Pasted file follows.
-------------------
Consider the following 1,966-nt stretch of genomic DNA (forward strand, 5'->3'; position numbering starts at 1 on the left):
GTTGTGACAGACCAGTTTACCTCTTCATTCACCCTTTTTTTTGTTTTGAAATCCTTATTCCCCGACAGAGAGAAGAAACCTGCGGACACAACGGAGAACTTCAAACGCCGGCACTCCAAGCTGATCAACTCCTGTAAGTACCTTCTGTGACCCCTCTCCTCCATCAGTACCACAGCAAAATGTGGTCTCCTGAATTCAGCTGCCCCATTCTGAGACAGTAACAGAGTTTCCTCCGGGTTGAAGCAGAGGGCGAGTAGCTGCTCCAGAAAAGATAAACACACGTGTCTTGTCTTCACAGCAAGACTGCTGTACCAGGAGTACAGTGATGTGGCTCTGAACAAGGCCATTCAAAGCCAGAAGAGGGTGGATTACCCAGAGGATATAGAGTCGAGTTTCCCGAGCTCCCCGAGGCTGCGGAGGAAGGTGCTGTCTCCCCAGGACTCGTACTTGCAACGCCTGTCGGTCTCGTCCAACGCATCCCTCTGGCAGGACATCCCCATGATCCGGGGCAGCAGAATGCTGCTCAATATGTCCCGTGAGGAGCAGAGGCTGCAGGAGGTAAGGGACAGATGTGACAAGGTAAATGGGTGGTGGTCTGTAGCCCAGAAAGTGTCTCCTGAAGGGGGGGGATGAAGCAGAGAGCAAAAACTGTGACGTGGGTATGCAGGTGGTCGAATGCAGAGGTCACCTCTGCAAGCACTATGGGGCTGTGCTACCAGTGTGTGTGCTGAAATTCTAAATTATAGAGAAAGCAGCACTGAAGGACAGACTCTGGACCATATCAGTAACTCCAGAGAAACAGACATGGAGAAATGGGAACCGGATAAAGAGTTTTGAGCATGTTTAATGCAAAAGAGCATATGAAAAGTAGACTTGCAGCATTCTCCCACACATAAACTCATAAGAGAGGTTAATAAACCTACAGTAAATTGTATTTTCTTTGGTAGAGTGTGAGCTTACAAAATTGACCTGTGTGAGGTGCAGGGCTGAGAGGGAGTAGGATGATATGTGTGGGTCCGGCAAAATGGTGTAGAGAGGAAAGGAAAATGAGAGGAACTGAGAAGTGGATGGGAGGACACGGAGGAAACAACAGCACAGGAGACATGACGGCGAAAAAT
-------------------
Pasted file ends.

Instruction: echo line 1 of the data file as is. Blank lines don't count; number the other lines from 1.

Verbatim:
Consider the following 1,966-nt stretch of genomic DNA (forward strand, 5'->3'; position numbering starts at 1 on the left):